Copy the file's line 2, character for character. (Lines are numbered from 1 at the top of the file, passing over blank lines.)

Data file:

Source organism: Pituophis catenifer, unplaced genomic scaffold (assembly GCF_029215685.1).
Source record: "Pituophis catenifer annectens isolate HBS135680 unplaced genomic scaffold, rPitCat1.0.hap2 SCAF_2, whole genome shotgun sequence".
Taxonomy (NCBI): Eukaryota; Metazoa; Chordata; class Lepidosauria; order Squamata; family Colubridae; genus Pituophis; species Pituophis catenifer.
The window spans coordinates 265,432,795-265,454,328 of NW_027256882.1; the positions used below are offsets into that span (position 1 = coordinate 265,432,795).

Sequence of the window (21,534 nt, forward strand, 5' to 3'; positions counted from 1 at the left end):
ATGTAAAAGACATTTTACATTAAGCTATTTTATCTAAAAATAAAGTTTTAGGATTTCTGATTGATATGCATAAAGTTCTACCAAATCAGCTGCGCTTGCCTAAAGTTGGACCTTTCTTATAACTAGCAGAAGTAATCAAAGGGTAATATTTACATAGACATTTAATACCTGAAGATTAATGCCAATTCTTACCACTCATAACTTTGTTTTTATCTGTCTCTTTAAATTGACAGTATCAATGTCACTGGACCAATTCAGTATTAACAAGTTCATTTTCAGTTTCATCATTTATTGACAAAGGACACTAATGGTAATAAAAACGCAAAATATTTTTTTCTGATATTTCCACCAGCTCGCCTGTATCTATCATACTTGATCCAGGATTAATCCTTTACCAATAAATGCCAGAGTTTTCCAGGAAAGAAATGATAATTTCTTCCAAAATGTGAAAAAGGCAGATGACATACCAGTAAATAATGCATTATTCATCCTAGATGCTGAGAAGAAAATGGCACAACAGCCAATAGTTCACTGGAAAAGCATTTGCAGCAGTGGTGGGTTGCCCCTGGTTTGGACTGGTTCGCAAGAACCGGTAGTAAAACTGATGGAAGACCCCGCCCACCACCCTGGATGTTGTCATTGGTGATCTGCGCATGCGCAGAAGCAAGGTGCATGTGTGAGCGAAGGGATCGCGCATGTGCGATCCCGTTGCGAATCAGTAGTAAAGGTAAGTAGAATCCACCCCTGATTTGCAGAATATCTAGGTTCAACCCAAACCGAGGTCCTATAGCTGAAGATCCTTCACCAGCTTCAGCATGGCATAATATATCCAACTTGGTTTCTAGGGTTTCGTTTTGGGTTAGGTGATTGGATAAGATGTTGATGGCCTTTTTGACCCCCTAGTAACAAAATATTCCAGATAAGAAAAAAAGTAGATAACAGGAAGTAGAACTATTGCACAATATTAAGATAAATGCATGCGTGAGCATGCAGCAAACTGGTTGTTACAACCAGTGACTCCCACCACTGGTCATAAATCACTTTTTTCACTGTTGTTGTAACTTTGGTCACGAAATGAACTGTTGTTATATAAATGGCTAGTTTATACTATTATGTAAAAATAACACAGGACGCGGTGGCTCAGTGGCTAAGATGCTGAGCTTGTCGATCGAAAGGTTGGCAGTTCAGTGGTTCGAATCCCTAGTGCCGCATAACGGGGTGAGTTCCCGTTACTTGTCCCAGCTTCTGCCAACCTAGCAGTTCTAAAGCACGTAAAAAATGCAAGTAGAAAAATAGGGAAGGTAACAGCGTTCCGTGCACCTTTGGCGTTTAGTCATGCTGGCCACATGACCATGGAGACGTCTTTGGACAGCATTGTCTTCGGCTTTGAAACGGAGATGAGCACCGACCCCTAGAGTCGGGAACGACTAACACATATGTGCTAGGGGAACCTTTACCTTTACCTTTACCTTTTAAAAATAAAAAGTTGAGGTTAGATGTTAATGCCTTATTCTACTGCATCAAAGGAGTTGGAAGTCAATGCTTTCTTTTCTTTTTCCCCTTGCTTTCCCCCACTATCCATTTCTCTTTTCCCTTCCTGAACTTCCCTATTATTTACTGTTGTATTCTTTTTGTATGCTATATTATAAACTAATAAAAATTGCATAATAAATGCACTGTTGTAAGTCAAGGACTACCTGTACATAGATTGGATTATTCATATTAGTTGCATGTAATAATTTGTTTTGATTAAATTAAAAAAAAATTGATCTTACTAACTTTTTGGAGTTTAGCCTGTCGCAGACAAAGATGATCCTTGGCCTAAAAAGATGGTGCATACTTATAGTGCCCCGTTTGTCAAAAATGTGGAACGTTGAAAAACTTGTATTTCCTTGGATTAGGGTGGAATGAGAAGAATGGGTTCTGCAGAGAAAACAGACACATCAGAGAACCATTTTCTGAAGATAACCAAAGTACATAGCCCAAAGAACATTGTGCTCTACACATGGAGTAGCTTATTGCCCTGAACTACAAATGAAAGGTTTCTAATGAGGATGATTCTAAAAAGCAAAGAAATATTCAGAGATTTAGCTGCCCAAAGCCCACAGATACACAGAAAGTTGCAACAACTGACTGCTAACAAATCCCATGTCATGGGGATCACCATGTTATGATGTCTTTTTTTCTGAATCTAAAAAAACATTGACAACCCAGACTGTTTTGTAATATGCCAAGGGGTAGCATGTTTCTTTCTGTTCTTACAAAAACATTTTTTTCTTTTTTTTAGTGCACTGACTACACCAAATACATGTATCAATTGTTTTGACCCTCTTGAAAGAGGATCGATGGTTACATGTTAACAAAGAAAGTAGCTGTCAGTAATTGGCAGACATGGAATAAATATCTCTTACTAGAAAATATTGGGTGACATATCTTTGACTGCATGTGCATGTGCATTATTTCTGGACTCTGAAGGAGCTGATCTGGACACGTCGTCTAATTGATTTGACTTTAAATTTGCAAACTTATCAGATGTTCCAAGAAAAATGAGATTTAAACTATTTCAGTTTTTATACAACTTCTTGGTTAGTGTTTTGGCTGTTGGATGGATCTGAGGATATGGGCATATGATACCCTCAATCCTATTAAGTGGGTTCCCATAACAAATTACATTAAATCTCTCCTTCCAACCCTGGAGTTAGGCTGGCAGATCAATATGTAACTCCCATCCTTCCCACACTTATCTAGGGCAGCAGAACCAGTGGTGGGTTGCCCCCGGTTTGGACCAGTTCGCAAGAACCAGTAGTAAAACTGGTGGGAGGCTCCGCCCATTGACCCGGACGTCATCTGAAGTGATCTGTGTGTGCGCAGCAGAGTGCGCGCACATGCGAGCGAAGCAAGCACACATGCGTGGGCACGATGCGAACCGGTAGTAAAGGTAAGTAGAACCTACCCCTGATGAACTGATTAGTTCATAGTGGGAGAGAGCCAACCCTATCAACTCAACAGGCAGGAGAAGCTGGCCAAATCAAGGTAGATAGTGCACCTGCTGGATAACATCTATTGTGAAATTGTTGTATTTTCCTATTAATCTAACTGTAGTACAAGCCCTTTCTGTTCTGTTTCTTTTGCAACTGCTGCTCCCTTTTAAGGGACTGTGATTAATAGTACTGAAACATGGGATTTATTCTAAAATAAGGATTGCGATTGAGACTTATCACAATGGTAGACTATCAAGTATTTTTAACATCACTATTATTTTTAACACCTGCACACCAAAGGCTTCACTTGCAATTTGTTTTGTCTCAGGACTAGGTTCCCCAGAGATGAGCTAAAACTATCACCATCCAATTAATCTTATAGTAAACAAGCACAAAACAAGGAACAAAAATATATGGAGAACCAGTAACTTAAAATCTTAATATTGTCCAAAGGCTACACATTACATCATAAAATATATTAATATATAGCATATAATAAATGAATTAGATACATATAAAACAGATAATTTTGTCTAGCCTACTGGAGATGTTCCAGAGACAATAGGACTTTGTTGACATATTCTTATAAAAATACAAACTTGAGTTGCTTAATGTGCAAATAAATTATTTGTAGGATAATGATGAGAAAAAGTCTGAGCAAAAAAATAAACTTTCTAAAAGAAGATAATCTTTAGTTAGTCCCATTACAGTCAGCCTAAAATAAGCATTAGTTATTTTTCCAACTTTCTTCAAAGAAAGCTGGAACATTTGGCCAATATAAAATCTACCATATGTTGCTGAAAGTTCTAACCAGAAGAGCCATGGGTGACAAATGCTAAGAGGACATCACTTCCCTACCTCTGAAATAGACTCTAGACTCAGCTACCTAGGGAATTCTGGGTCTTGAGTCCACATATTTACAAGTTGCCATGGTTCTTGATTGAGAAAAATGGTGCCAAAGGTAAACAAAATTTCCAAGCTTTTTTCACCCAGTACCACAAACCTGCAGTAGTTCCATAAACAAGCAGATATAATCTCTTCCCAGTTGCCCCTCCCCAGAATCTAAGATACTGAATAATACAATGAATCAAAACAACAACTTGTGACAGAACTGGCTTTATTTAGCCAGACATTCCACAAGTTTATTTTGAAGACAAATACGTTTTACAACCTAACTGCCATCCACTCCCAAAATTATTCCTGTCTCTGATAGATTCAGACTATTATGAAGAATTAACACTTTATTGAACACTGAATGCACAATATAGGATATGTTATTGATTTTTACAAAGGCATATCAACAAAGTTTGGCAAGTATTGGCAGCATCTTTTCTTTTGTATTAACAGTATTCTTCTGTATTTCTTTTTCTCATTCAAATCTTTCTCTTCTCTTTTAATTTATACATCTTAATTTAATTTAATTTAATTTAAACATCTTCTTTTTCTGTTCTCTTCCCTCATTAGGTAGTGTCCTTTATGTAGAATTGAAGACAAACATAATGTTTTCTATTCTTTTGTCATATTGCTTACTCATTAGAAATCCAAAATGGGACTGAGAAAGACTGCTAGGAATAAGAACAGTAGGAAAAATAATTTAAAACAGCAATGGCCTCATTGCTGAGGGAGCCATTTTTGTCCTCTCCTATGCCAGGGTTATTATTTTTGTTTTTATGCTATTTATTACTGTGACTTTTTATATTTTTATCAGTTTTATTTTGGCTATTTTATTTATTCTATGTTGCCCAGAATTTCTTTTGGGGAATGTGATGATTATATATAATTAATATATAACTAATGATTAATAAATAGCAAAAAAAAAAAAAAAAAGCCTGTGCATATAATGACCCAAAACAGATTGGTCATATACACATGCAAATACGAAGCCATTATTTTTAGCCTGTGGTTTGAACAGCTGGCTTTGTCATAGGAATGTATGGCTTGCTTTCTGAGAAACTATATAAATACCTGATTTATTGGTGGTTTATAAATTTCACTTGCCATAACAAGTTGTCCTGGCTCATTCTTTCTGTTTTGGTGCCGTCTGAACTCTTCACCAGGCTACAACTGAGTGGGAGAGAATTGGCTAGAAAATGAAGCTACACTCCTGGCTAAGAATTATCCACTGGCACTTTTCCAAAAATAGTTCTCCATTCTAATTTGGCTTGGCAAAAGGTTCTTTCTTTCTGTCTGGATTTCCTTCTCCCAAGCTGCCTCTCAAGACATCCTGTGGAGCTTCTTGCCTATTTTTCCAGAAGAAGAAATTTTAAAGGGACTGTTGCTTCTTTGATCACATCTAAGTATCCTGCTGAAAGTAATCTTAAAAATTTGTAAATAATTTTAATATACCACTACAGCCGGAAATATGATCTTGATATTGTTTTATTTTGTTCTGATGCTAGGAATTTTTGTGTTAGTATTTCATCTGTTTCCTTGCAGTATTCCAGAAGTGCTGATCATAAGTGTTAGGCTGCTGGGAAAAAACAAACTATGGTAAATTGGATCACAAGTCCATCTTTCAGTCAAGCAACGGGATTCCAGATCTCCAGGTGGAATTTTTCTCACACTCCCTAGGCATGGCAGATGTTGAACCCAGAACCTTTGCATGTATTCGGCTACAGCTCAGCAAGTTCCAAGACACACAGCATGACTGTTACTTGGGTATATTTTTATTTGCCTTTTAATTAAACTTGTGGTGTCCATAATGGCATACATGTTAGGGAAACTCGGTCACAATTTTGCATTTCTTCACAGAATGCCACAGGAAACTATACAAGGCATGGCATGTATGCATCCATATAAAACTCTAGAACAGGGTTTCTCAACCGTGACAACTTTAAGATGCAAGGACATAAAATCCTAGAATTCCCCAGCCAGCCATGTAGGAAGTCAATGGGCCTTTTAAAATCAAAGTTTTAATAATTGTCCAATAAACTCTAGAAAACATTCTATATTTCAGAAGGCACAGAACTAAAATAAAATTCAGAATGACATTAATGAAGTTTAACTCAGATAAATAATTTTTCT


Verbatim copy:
Source record: "Pituophis catenifer annectens isolate HBS135680 unplaced genomic scaffold, rPitCat1.0.hap2 SCAF_2, whole genome shotgun sequence".